The generation of e-Emergency

Posted by Sunil Abraham at Jun 22, 2015 06:00 PM |
The next generation of censorship technology is expected to be ‘real-time content manipulation’ through ISPs and Internet companies.
The generation of e-Emergency

Photo: iStock

The article was published in Livemint on June 22, 2015.

Censorship during the Emergency in the 1970s was done by clamping down on the media by intimidating editors and journalists, and installing a human censor at every news agency with a red pencil. In the age of both multicast and broadcast media, thought and speech control is more expensive and complicated but still possible to do. What governments across the world have realized is that traditional web censorship methods such as filtering and blocking are not effective because of circumvention technologies and the Streisand effect (a phenomenon in which an attempt to hide or censor information proves to be counter-productive). New methods to manipulate the networked public sphere have evolved accordingly. India, despite claims to the contrary, still does not have the budget and technological wherewithal to successfully pull off some of the censorship and surveillance techniques described below, but thanks to Moore’s law and to the global lack of export controls on such technologies, this might change in the future.

First, mass technological-enabled surveillance resulting in self-censorship and self-policing. The coordinated monitoring of Occupy protests in the US by the Department of Homeland Security, the Federal Bureau of Investigation (FBI) counter-terrorism units, police departments and the private sector showcased the bleeding edge of surveillance technologies. Stingrays or IMSI catchers are fake mobile towers that were used to monitor calls, Internet traffic and SMSes. Footage from helicopters, drones, high-res on-ground cameras and the existing CCTV network was matched with images available on social media using facial recognition technology. This intelligence was combined with data from the global-scale Internet surveillance that we know about thanks to the National Security Agency (NSA) whistle-blower Edward Snowden, and what is dubbed “open source intelligence” gleaned by monitoring public social media activity; and then used by police during visits to intimidate activists and scare them off the protests.

Second, mass technological gaming—again, according to documents released by Snowden, the British spy agency, GCHQ (Government Communications Headquarters), has developed tools to seed false information online, cast fake votes in web polls, inflate visitor counts on sites, automatically discover content on video-hosting platform and send takedown notices, permanently disable accounts on computers, find private photographs on Facebook, monitor Skype activity in real time and harvest Skype contacts, prevent access to certain websites by using peer-to-peer based distributed denial of service attacks, spoof any email address and amplify propaganda on social media. According to The Intercept, a secret unit of GCHQ called the Joint Threat Research Intelligence Group (JTRIG) combined technology with psychology and other social sciences to “not only understand, but shape and control how online activism and discourse unfolds”. The JTRIG used fake victim blog posts, false flag operations and honey traps to discredit and manipulate activists.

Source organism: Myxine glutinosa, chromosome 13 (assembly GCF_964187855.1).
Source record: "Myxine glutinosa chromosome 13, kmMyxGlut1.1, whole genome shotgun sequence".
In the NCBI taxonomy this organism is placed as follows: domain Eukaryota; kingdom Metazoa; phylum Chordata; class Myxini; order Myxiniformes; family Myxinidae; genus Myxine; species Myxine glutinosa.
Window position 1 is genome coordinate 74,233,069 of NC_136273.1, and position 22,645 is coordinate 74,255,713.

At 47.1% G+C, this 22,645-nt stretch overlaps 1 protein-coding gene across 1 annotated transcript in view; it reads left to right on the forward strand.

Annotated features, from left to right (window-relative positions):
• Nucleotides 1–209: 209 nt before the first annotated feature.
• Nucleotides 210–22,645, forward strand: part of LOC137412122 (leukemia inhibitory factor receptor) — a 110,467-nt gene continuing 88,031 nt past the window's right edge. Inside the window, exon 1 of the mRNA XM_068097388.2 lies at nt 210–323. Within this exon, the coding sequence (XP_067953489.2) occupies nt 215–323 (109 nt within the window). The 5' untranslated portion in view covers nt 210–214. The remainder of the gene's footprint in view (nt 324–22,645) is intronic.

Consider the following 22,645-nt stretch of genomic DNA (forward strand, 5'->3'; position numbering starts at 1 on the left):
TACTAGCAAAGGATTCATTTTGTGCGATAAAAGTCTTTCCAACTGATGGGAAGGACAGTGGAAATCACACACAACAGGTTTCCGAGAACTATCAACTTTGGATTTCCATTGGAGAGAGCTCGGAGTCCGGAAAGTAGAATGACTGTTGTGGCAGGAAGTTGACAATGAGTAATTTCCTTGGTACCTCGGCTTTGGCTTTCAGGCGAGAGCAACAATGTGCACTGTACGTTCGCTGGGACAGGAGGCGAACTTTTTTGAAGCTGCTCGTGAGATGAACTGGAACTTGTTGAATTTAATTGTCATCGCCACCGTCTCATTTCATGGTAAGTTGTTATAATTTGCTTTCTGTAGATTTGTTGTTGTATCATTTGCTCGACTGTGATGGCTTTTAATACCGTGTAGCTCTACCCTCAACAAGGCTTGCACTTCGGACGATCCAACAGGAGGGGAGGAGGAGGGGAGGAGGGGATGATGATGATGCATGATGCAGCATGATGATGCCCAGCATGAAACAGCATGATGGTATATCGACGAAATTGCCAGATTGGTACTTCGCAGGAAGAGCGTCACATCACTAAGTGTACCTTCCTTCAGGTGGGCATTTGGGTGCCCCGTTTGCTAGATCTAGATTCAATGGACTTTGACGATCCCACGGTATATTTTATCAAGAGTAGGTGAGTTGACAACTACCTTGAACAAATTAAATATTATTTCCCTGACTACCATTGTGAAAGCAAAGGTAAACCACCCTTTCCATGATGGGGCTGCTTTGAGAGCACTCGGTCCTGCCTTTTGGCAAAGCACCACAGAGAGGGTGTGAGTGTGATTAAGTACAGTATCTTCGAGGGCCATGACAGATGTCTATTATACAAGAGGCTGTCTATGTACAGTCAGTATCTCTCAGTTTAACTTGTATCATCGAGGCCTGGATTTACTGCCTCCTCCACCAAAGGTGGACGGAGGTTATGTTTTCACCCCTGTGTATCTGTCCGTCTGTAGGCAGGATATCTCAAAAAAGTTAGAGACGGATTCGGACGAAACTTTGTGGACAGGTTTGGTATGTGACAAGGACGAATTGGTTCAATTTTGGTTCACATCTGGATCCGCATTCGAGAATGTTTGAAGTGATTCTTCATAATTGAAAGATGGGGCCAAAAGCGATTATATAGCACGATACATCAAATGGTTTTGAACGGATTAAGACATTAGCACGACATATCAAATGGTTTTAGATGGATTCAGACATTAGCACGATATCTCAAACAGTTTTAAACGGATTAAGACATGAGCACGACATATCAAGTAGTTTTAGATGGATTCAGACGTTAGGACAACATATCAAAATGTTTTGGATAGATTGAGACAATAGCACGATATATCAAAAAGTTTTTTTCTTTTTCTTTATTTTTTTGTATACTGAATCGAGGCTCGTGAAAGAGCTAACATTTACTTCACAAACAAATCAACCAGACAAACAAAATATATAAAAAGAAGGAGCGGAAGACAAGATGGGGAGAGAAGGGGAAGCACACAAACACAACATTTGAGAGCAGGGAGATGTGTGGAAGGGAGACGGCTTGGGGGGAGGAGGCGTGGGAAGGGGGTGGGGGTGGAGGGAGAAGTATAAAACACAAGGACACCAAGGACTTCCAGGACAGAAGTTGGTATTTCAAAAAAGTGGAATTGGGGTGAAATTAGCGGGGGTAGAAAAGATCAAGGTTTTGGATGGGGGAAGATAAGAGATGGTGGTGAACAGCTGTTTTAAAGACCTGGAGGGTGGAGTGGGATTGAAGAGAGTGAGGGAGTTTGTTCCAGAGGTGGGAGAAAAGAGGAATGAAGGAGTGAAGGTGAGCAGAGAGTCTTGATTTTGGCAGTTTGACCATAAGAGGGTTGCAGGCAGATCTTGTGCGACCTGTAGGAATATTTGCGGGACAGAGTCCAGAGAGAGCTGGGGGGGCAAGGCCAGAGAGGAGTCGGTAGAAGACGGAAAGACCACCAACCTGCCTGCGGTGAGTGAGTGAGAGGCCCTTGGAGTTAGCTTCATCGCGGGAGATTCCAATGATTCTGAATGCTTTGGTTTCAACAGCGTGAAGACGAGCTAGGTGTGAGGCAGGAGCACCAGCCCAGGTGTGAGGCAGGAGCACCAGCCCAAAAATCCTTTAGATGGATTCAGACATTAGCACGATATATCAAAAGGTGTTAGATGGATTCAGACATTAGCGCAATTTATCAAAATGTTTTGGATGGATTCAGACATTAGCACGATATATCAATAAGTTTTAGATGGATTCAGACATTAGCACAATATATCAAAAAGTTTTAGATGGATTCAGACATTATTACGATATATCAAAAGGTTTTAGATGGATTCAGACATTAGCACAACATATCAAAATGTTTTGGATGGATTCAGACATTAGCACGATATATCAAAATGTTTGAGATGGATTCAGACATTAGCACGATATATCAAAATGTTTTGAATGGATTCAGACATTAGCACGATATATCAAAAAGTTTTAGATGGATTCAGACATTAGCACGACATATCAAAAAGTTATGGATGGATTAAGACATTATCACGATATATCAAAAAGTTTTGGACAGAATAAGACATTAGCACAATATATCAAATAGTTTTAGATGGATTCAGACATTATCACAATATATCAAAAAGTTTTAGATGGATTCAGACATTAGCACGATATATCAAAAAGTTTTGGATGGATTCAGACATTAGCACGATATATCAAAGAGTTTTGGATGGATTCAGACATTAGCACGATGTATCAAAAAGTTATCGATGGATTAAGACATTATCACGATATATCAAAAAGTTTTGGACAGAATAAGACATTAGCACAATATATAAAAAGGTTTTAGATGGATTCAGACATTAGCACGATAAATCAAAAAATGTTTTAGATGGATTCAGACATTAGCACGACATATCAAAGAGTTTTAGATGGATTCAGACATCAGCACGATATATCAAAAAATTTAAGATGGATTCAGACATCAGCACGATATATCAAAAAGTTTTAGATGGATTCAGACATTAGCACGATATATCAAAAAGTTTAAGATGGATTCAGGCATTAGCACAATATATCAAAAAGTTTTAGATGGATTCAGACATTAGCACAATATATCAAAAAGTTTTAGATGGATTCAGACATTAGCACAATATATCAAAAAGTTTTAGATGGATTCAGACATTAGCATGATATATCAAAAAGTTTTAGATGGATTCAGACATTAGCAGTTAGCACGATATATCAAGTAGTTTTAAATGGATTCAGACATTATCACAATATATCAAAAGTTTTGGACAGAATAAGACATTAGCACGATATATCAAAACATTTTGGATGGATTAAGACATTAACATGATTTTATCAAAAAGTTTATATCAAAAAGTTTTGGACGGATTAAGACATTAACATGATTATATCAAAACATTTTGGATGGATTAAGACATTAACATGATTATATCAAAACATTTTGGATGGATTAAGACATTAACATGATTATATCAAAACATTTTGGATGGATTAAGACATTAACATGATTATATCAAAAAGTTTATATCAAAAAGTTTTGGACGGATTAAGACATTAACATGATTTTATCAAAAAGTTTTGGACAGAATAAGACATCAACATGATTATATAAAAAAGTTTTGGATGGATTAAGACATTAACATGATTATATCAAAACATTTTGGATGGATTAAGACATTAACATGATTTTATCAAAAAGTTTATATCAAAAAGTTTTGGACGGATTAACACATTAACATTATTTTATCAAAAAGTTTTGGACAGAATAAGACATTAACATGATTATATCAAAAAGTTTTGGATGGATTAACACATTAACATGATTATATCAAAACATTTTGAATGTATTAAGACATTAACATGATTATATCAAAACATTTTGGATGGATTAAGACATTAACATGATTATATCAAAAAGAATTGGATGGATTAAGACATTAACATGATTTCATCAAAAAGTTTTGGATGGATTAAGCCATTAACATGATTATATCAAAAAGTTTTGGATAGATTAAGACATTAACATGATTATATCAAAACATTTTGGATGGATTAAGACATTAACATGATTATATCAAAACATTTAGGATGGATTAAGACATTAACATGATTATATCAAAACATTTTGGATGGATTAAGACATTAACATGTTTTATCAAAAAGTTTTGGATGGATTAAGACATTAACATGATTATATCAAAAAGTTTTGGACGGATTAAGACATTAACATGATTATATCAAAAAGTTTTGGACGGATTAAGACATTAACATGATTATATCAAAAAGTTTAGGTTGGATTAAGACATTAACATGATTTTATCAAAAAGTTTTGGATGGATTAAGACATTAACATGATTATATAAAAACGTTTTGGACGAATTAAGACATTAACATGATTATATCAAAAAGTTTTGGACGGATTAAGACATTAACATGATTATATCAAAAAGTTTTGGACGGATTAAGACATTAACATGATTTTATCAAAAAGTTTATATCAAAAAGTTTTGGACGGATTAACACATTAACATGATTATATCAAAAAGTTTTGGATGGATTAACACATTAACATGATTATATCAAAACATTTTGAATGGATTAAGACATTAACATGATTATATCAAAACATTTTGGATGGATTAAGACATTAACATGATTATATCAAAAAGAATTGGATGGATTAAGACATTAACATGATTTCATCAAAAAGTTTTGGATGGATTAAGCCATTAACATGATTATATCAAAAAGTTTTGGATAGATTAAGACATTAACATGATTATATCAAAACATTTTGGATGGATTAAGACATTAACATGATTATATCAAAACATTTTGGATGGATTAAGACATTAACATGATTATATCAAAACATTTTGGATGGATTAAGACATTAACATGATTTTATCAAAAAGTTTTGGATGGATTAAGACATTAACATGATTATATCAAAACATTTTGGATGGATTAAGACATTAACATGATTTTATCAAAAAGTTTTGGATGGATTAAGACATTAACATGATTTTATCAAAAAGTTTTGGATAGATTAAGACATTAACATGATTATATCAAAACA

Third, mass human manipulation. The exact size of the Kremlin troll army is unknown. But in an interview with Radio Liberty, St. Petersburg blogger Marat Burkhard (who spent two months working for Internet Research Agency) said, “there are about 40 rooms with about 20 people sitting in each, and each person has their assignments.” The room he worked in had each employee produce 135 comments on social media in every 12-hour shift for a monthly remuneration of 45,000 rubles. According to Burkhard, in order to bring a “feeling of authenticity”, his department was divided into teams of three—one of them would be a villain troll who would represent the voice of dissent, the other two would be the picture troll and the link troll. The picture troll would use images to counter the villain troll’s point of view by appealing to emotion while the link troll would use arguments and references to appeal to reason. In a day, the “troika” would cover 35 forums.

The next generation of censorship technology is expected to be “real-time content manipulation” through ISPs and Internet companies. We have already seen word filters where blacklisted words or phrases are automatically expunged. Last week, Bengaluru-based activist Thejesh GN detected that Airtel was injecting javascript into every web page that you download using a 3G connection. Airtel claims that it is injecting code developed by the Israeli firm Flash Networks to monitor data usage but the very same method can be used to make subtle personalized changes to web content. In China, according to a paper by Tao Zhu et al titled The Velocity of Censorship: High-Fidelity Detection of Microblog Post Deletions, “Weibo also sometimes makes it appear to a user that their post was successfully posted, but other users are not able to see the post. The poster receives no warning message in this case.”

More than two decades ago, John Gilmore, of Electronic Frontier Foundation, famously said, “the Net interprets censorship as damage and routes around it.” That was when the topology of the Internet was highly decentralized and there were hundreds of ISPs that competed with each other to provide access. Given the information diet of the average netizen today, the Internet is, for all practical purposes, highly centralized and therefore governments find it easier and easier to control.